But a little bit of bloat is usually no big deal. “There’s a common misconception that bloating is an abnormal phenomenon,” says Steven Naymagon, M.D., an assistant professor of clinical medicine at the Mount Sinai Medical Center. Chances are that your belly bulge isn’t a sign that you need to hit the treadmill or cut carbs. It simply means your body is doing its thing, says Naymagon.
If that fun fact just made your brain explode, we’ve got seven more surprising truths about belly bloat—and what you can do about it—that will really blow your mind.
1. Healthy Eats Don’t Keep Your Tummy Flat
A salad with a side of bloat? Say it ain’t so! Despite our greatest efforts to nosh well, it’s true: Our favorite veggies can puff us up. The biggest culprits are cruciferous vegetables like Brussels sprouts, broccoli, and cauliflower, says Naymagon. Your body doesn’t produce the enzyme required to break down a particular carbohydrate in these foods—and that can lead to gas and bloat.
Veggies also tend to be high in insoluble fiber, which draws fluid into your intestines, he says. “While that helps regulate your poo schedule, it can lead to the undesirable side effects of bloating.” And beans, the magical fruit you’ve joked about, do actually cause belly bloating, he says.
Of course, you shouldn’t cut good-for-you foods like these from you menu. Instead, focus on chewing slowly, which aids in digestion and minimizes how much air you ingest.
2. Carbonated Drinks Aren’t the Only Kind That Puff You Up
While bubbly sodas and champs do bring more air into your belly, sipping any liquid through a straw will also result in you swallowing excess air. That O2 gets trapped in your stomach, small bowel, and colon and produces bloat and gas. For your flattest stomach, skip straws and carbonated drinks.
3. You Can De-Bloat with Hot Water and Lemon
Celebs swear by piping-hot water with citrus for good reason. In the short term, experts say the lemon water acts as a mild diuretic. In the long term, staying hydrated keeps your metabolism revved and your digestion moving right on schedule, a key aspect of staying (and feeling) slim.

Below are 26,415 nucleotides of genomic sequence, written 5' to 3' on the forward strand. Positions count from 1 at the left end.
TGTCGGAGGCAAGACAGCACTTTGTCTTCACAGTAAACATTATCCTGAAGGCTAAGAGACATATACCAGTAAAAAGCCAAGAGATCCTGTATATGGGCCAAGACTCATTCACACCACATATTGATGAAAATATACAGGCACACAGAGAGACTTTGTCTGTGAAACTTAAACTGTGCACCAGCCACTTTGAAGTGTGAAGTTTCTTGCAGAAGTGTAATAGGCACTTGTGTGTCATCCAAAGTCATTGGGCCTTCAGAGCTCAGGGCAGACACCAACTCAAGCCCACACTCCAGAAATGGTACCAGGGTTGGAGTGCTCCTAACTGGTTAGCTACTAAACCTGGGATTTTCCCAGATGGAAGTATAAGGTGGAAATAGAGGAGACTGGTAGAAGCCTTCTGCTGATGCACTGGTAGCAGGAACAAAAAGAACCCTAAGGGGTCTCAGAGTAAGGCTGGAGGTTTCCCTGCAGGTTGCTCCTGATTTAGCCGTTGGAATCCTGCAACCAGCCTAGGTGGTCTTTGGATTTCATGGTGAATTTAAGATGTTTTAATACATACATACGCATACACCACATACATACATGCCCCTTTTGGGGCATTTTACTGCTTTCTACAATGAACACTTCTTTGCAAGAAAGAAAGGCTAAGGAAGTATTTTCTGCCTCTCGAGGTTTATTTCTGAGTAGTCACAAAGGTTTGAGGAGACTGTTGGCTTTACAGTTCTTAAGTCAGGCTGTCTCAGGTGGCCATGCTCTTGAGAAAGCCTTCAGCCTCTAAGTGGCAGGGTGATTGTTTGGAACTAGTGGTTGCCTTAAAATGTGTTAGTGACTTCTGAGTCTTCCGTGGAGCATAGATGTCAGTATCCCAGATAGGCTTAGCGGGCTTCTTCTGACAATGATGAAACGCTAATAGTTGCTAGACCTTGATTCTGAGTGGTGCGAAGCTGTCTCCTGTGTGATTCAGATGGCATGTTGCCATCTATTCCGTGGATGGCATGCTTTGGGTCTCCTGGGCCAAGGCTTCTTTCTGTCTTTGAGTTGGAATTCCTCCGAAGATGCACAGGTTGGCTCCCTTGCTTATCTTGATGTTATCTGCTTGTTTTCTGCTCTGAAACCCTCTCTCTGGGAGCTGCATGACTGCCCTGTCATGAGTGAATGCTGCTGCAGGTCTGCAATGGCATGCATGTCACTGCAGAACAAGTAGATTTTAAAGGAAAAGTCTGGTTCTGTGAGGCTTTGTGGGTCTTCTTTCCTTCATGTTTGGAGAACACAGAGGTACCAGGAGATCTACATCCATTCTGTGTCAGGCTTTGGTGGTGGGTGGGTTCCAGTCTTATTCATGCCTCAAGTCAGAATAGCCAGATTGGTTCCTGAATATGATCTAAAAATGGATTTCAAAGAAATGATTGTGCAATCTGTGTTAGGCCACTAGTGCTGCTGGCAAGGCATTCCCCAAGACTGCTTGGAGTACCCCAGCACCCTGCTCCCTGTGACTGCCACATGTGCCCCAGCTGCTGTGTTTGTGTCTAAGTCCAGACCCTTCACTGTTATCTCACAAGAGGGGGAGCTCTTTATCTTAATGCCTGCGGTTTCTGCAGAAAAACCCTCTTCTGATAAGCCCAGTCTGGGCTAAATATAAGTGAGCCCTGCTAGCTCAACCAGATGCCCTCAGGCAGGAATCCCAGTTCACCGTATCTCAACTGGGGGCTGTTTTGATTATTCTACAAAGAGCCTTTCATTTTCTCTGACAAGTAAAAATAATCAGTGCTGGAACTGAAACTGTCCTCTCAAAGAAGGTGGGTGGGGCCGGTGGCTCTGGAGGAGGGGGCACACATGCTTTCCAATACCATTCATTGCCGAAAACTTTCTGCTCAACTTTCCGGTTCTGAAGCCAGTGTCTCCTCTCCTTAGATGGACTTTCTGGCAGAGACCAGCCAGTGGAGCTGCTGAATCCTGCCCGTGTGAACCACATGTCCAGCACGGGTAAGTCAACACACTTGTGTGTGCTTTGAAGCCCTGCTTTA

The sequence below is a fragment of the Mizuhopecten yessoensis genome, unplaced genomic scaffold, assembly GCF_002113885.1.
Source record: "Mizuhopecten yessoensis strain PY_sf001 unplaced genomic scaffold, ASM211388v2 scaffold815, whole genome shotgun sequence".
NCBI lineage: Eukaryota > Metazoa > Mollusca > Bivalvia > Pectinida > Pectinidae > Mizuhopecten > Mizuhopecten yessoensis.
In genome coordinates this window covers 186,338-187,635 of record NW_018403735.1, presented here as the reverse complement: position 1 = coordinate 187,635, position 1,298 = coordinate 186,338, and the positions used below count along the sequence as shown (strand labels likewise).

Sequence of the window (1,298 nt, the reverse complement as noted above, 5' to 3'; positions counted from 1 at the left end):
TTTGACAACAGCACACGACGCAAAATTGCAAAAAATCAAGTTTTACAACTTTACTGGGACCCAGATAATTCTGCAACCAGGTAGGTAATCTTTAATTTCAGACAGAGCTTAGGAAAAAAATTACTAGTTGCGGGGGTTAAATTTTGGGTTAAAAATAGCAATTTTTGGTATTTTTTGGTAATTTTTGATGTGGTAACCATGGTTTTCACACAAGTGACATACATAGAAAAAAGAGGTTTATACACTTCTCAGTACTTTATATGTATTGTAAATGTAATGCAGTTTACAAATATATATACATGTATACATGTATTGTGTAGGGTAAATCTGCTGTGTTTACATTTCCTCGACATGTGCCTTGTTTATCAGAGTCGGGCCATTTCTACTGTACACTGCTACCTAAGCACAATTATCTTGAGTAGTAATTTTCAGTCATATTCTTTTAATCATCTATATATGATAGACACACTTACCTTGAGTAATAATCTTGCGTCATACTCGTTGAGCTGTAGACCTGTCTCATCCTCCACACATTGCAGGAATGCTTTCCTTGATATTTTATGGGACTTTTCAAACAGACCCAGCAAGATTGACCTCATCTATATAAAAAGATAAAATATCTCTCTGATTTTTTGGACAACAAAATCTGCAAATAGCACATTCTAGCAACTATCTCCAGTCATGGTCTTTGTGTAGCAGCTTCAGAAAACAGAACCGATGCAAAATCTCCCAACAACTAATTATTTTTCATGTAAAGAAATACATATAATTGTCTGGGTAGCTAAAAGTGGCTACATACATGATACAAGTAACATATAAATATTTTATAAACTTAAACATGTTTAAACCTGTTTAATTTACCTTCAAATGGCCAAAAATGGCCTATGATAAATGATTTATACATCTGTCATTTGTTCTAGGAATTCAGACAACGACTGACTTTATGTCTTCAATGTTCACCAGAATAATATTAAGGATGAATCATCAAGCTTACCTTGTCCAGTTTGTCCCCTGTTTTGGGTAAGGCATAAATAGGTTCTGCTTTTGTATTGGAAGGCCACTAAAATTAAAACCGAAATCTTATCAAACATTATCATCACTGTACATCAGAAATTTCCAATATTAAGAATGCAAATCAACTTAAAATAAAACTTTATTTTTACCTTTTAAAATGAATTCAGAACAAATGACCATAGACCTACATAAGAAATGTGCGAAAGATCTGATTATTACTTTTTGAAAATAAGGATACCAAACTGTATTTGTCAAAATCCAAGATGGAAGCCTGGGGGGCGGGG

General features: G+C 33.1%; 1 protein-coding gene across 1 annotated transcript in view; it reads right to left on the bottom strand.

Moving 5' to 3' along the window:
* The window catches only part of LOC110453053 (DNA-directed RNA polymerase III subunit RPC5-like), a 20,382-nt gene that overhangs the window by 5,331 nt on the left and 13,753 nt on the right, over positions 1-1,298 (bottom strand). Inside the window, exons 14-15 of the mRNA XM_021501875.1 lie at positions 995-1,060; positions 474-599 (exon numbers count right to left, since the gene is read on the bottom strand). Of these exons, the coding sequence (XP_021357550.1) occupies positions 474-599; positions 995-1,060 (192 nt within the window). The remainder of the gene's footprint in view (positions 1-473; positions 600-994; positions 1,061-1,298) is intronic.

4. Diet Foods Cause More Bloating
If you stock up on fat-free and sugar-free foods, you might feel the need to unbutton. That’s because these foods contain sugar substitutes that are hard for your intestines to digest, says Naymagon. “They stay in the bowel and draw water in; increasing bloating.” And even if your body can digest those faux sugars, they’ll just create even more gas. Ugh.
When it comes to sugar, stick with the real stuff in its most natural form: fruit. Choices like papaya, pineapple, banana, and berries contain nutrients such as potassium, water, and papain, which actually help beat bloat.
5. Sitting All Day Can Make You Swell
“In general, being more active leads to increased activity in the GI tract,” says Naymagon. That means being on your bum all day can slow down your digestion, making constipation more likely, he says. And, obviously, being backed up makes you bloat. The prescription is simple: move. Even getting up every 15 minutes or so to walk around can be enough to keep things flowing (literally), says Naymagon.
6. Dairy Doesn’t Only Bloat People Who Are Lactose Intolerant
Any given food will impact any given person differently, but dairy products are a super common cause of bloating in most people, says Naymagon. Though you might think your body is A-OK at digesting dairy, get this: About 65 percent of the human population has a reduced ability to digest lactose, according to the U.S. National Library of Medicine. If you suspect you’re one of those people, you can make easy swaps, like trading almond milk for your regular milk. If you’re not ready to give up dairy for good (we can’t quit you, cheese), consider popping a probiotic, says Naymagon. That can bulk up the good bacteria in your gut, easing digestion issues.
7. Prescriptions Can Puff You Up
Anything that has a steroid in it can cause bloating, says Naymagon. That’s because steroids cause your body to retain water, making you feel puffy, he says. If you’re on prescription steroid like prednisone, talk to your doctor about how you can keep water weight gain to a minimim. Make sure you’re reaching for anti-inflammatory foods (like green, leafy vegetables, nuts, and veggies) that won’t make you bloat any more than you already are.